Discrimination is not about black and white, or male and female; it is about physical differences. And, our perceptions of these physical differences influence our attitudes. Hence, instead of trying to change our differences, we should strive to change our perceptions of these differences.
Some of the chapters of this extraordinary self-help book deal with developing a positive attitude, getting along with others, and becoming more successful in multicultural America, no matter what color you are.
"synopsis" may belong to another edition of this title.
The following pages are taken from the chapter "The Habit of Excellence," page 125.
While racism is a major problem in the United States, excellence is the number one obsession. The competition in all walks of life is intense. People want to look their best and they want superior products and services. You want the most reliable car you can afford. When you are hungry, you go to visit the restaurant that has the most delicious food. There is one amazing quality about excellence: the opportunity to excel is constantly available to everyone. Every second of your life, you have an opportunity to do a task better. When you are the best in your chosen profession, no one can make you feel worthless. Excellence is not a one-shot deal; it has to be developed. Seek to excel in everything you do. Strive to improve yourself as much as you can. According to Aristotle, "We are what we repeatedly do. Excellence, then, is not an act, but a habit."Excerpt. © Reprinted by permission. All rights reserved.:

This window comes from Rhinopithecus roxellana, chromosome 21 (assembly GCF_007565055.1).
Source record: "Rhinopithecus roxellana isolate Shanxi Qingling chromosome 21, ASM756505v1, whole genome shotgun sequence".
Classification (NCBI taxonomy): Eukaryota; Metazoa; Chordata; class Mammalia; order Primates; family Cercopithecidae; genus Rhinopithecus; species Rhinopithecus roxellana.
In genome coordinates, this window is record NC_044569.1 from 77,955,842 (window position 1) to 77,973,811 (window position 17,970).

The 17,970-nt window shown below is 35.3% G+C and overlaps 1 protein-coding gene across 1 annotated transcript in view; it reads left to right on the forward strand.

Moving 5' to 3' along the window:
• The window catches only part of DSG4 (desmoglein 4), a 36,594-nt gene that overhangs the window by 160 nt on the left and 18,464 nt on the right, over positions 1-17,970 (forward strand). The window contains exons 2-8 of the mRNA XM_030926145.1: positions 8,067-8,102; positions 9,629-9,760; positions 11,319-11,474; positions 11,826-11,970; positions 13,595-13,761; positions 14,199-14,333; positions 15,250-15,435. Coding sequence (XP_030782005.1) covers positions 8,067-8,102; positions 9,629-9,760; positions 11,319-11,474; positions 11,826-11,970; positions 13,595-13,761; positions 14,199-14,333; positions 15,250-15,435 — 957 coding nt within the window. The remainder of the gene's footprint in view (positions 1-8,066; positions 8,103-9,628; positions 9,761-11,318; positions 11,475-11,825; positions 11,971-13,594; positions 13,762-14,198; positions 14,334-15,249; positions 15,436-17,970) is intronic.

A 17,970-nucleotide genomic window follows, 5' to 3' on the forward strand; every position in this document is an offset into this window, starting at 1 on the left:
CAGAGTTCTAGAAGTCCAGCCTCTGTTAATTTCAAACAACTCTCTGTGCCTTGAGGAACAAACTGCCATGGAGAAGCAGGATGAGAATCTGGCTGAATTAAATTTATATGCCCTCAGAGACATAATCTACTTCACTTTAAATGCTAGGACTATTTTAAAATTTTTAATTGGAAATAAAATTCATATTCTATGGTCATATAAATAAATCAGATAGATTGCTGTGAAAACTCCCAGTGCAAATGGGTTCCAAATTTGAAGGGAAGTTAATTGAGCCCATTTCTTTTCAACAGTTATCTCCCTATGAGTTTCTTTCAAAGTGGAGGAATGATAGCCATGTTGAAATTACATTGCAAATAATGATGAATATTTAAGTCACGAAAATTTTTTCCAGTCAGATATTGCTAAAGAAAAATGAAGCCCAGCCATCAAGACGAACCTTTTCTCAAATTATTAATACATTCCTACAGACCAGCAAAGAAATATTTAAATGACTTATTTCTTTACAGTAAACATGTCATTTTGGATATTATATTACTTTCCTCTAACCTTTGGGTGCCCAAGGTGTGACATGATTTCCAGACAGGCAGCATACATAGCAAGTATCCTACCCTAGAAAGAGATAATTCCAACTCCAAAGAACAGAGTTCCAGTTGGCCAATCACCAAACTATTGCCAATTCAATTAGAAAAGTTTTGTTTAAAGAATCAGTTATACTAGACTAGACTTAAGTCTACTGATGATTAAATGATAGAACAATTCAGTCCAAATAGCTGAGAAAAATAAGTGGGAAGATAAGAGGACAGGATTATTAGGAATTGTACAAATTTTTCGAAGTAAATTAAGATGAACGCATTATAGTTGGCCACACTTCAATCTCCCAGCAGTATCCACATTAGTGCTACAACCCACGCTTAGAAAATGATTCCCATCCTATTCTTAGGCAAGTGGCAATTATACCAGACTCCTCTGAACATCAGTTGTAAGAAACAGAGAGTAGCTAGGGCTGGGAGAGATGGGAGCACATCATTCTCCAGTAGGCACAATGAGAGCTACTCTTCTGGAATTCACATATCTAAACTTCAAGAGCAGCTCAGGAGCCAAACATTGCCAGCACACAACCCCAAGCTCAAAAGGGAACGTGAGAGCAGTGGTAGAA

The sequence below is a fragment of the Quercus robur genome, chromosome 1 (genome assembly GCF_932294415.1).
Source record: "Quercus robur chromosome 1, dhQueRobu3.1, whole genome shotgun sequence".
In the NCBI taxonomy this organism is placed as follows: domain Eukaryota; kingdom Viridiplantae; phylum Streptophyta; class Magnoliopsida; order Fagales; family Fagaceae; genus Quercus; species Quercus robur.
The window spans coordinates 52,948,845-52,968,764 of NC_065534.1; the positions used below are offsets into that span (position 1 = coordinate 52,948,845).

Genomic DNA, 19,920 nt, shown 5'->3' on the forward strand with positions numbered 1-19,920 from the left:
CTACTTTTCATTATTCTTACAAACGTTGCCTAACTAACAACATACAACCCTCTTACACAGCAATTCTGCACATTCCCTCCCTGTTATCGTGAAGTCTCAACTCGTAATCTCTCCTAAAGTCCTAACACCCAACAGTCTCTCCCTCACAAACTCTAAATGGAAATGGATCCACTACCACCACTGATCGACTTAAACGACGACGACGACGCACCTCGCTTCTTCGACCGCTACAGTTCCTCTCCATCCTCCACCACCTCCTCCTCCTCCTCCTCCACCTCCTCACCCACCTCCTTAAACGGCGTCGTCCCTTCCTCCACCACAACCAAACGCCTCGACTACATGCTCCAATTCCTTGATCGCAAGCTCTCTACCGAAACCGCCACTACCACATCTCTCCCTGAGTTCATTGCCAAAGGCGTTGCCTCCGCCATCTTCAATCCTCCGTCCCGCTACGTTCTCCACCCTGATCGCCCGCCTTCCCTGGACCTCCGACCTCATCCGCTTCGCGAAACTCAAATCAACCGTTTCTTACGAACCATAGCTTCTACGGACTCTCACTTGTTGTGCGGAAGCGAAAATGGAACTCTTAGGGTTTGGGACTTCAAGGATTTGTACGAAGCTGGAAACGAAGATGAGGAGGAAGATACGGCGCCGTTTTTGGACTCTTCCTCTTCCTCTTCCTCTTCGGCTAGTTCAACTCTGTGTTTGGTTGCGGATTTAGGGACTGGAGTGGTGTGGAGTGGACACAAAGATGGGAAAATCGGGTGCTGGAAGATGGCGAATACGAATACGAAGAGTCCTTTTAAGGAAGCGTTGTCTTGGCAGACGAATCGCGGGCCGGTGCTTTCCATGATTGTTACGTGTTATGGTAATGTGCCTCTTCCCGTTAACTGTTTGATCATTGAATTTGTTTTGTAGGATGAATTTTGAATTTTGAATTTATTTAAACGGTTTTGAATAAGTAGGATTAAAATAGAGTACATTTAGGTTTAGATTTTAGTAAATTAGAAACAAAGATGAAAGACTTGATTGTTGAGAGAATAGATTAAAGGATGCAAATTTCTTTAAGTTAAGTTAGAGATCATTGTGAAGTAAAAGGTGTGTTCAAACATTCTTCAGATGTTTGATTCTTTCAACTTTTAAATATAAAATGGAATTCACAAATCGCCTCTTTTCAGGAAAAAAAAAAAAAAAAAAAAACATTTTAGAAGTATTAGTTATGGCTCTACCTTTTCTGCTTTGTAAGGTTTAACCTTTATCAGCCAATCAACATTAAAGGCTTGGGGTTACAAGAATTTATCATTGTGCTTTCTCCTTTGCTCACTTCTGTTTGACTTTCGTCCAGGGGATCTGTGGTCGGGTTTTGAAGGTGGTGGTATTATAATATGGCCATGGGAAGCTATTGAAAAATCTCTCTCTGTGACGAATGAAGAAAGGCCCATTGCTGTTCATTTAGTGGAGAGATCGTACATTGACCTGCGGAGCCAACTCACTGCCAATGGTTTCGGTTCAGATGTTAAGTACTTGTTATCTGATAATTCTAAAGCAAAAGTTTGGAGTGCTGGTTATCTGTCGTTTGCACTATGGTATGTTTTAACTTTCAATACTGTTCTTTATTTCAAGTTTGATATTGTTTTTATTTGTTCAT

The following pages are taken from the chapter 'Racism Targets Differences," page 24.
Many people like to think of racism as a black-white problem, but it is not so superficial. If all blacks suddenly turned blue, would racism end? Certainly not. People tend to use any kind of difference as an excuse for discriminating. If Caucasians were the only race, whites would discriminate against each other on the basis of geographic origin--North and South, for example. Whites within a particular region would discriminate on the basis of hair
and/or eye color. Paradoxically, even African-Americans discriminate against each other. Some light-skinned blacks act as if they are more attractive and intellectually superior to darker-skinned blacks.
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Book Description Transformax International, New Orleans, 1996. Paperback. Book Condition: Fine. Paperback, 8vo, 172 pp. with index. FINE condition. Size: 8vo. Bookseller Inventory # 29228
Book Description Transformax Books, 1997. Book Condition: Very Good. 1st. Ships from the UK. Former Library book. Great condition for a used book! Minimal wear. Bookseller Inventory # GRP93282963
Book Description Transformax Books, 1997. Paperback. Book Condition: Used: Good. Bookseller Inventory # SONG0965022005